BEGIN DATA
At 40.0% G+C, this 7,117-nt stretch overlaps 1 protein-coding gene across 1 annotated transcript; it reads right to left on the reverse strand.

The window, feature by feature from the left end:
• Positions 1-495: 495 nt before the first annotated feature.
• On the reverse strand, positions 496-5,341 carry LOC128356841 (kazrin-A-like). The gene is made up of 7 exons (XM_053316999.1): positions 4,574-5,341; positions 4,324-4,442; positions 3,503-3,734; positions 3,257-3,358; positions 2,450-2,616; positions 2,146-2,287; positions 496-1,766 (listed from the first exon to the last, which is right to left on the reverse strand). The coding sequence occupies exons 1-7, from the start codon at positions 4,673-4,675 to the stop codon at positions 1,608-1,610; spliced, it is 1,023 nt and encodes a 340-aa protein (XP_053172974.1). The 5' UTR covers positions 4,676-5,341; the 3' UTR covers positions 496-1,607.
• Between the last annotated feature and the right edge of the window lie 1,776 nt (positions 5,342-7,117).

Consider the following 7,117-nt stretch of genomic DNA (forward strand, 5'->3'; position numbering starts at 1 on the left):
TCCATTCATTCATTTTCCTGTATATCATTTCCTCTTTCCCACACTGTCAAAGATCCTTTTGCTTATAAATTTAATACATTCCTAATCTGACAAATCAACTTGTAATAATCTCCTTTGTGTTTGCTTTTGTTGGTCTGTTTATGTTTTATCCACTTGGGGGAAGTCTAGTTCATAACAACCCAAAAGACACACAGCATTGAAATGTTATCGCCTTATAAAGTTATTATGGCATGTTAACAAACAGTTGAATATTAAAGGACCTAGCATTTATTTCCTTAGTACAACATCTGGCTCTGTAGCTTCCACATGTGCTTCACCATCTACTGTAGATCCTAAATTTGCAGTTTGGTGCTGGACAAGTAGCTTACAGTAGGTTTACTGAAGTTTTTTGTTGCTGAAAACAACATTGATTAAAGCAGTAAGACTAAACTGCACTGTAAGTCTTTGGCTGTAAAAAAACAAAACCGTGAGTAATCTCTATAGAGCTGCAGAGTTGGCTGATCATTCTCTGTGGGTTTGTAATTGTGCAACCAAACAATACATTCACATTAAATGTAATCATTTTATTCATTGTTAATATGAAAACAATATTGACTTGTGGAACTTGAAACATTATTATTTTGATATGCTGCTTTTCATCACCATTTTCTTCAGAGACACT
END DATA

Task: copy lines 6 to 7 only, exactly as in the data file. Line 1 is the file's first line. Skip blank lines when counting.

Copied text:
Consider the following 7,117-nt stretch of genomic DNA (forward strand, 5'->3'; position numbering starts at 1 on the left):
TCCATTCATTCATTTTCCTGTATATCATTTCCTCTTTCCCACACTGTCAAAGATCCTTTTGCTTATAAATTTAATACATTCCTAATCTGACAAATCAACTTGTAATAATCTCCTTTGTGTTTGCTTTTGTTGGTCTGTTTATGTTTTATCCACTTGGGGGAAGTCTAGTTCATAACAACCCAAAAGACACACAGCATTGAAATGTTATCGCCTTATAAAGTTATTATGGCATGTTAACAAACAGTTGAATATTAAAGGACCTAGCATTTATTTCCTTAGTACAACATCTGGCTCTGTAGCTTCCACATGTGCTTCACCATCTACTGTAGATCCTAAATTTGCAGTTTGGTGCTGGACAAGTAGCTTACAGTAGGTTTACTGAAGTTTTTTGTTGCTGAAAACAACATTGATTAAAGCAGTAAGACTAAACTGCACTGTAAGTCTTTGGCTGTAAAAAAACAAAACCGTGAGTAATCTCTATAGAGCTGCAGAGTTGGCTGATCATTCTCTGTGGGTTTGTAATTGTGCAACCAAACAATACATTCACATTAAATGTAATCATTTTATTCATTGTTAATATGAAAACAATATTGACTTGTGGAACTTGAAACATTATTATTTTGATATGCTGCTTTTCATCACCATTTTCTTCAGAGACACT